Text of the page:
Duluth’s Immigrant Patterns 1869–1920

Immigrant workers recruited from Finland are shown here providing much of the manual labor that built the concrete piers along the Duluth Ship Canal in the late 1890s. (Image: Lake Superior Maritime Collection)

Duluth’s first wave of immigrants began arriving in 1869, recruited to help build  the Lake Superior & Mississippi Railroad. The April 1870 census described the city’s populations: 80% men, 20% women; fewer than 150 children; 1,865 immigrants (60% of population); Over 33% Swedish; Norwegians, Germans, Irish, and Canadians each made up about bout 13% of the population. The remaining 15% were English, Danish, Scottish, Swiss, French, Belgians, Luxembourgers, Austrians—and one Australian. The city was also home to two men of Jewish extraction and eleven African American men (all employed as waiters or barbers). Despite Ojibwe dominating the local population until 1869, no Ojibwe were recorded on this census.

During the 1880s waves of immigrants began to pour into Duluth and would continue doing so for the next thirty years. Some were recruited for specific skilled jobs, such as Norwegian and Swedish fisherman. Some were well-educated western Europeans—Protestant English, Scots, and Germans, mostly—and came to Duluth, as did Yankees from the eastern U.S., with letters of introduction to help establish them in their professions.

But most of Duluth’s immigrants were unskilled laborers, escaping the problems of their home lands, from famine to poverty to political strife. During the 1880s Duluth saw mostly Scandinavian (Norwegian, Swedish, and Danish) immigrants, along with Irish, German, Austrian, and Canadians with a few French and Italians mixed in. Over seven hundred Russians had arrived by 1890.

The 1890s saw more of these same groups arrive, along with a smattering of others: Belgian, Bohemian, Dutch, Hungarian, Spanish, Turkish, and even a few Asian immigrants. The French and Swedish populations increased while the Russian was cut in half. Most new arrivals were immigrants, including more Scandinavians, Irish, Germans, Austrians, Canadians, and French. They were joined by Belgians, Bohemians, Dutch, Hungarians, Spaniards, Turks, southern Italians, and a few Asians. While many skilled and professional transplants found homes over the hill and east of downtown, families of unskilled laborers continued to settle close to industry.

Finnish immigrants first arrived in Duluth in 1868. During the boom-and-bust 1870s, Minnesota Point from its base to the canal was called No Man’s Land. While its western half industrialized, property along St. Croix Avenue (today’s Canal Park Drive) east to the lake contained an enclave of shanties and boarding houses primarily occupied by Finns. By the 1890s the community included a Finnish church and school and a large bathhouse; locals called it Finn Town. Due to the vermin living beneath their outhouses, the Finns called St. Croix Avenue Rottakatu (Rat Street). Beginning in 1896 Finns were recruited to build the concrete piers along the Duluth Ship Canal; by the turn of the century, they were here in large numbers. After 1900 the population of Italians, Germans, Turks, and Russians took a significant leap upward.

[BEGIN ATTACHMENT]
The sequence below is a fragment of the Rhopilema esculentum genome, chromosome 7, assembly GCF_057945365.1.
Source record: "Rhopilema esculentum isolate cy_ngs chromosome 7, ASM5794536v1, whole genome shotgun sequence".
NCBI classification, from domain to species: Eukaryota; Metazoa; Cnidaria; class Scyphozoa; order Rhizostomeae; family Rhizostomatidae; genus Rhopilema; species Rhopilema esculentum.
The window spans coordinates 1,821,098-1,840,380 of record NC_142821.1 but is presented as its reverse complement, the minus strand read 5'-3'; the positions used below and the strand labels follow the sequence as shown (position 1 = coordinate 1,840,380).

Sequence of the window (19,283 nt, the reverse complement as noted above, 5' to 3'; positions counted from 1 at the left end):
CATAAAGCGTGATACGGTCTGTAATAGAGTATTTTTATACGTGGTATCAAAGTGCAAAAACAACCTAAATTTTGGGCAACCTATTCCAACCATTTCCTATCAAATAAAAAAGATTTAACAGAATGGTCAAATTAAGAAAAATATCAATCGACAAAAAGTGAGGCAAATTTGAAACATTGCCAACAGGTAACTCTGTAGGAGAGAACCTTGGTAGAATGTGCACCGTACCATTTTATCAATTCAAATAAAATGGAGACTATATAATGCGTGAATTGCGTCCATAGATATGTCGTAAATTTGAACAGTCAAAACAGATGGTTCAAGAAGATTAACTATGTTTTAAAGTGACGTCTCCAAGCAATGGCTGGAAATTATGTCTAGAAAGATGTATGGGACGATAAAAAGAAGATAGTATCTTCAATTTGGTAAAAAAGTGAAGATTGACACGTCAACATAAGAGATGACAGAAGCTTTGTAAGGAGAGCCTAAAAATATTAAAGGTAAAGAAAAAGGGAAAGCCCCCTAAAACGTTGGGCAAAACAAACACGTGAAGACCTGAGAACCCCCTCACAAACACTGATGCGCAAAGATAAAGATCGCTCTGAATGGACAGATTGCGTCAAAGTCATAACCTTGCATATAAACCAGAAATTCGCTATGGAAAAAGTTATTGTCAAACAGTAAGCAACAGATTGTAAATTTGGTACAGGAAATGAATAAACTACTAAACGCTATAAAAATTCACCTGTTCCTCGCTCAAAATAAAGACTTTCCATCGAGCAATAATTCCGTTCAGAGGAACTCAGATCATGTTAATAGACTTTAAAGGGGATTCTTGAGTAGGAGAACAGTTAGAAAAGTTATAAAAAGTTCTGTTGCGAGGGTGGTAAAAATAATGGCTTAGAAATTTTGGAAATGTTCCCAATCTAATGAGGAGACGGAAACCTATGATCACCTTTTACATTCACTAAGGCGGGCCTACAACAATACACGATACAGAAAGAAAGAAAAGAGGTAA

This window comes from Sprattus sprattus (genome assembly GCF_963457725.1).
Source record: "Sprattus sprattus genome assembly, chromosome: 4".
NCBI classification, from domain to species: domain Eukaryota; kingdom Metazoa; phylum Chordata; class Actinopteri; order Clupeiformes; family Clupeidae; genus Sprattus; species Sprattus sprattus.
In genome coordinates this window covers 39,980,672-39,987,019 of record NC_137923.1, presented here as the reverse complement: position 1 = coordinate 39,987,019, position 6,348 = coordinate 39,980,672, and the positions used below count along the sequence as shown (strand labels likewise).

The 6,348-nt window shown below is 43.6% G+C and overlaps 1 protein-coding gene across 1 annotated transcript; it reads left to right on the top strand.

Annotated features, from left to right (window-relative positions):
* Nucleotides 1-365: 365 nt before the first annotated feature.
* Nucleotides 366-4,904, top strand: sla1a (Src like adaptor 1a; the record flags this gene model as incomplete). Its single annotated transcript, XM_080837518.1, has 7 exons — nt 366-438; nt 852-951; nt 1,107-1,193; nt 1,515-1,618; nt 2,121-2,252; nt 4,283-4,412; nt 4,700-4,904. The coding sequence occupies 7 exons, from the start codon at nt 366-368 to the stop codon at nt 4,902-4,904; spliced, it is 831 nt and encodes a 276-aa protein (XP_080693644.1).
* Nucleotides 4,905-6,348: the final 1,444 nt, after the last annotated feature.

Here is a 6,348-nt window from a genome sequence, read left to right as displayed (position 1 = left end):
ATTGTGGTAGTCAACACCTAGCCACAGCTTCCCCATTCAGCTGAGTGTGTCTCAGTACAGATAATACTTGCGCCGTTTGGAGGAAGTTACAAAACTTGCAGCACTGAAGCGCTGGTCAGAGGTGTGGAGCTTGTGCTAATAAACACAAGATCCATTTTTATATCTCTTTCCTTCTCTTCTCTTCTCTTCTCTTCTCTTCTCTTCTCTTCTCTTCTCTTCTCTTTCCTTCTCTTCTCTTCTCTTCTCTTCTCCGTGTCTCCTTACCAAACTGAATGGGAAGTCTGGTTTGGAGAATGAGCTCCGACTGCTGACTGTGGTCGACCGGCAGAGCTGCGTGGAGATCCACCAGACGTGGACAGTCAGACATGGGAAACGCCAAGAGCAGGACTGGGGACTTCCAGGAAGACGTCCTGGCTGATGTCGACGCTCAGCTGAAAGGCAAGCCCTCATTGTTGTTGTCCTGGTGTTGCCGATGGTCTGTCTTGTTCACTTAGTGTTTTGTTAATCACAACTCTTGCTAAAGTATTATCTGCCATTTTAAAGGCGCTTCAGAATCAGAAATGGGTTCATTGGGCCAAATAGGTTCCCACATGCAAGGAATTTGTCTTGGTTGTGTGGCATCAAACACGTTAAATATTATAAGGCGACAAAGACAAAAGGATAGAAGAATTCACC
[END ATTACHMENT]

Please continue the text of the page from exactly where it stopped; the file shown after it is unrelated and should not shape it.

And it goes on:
The Russian population included a number of Orthodox Jews. Duluth had long included Jewish residents, but the majority of them were considered “German” Jews, those from Germany, or Hungarians and Bohemians who spoke German. Most lived on the East Hillside—close to their synagogue, Temple Emanuel—and practiced Reform Judaism. The Russians were Orthodox and lived further west on the Hillside, near Tifereth Israel, which was first located at Third Avenue East and Fifth Street. A group of Lithuanian Jews lived on St. Croix Avenue, between Buchanan Street and the ship canal. They relocated to the Hillside after building Adas Israel Congregation in 1899, just down the hill from Tifereth Israel. The area became known as “Little Jerusalem.” By 1900 Duluth had four synagogues; the Jewish population peaked in the 1930s at 4,000.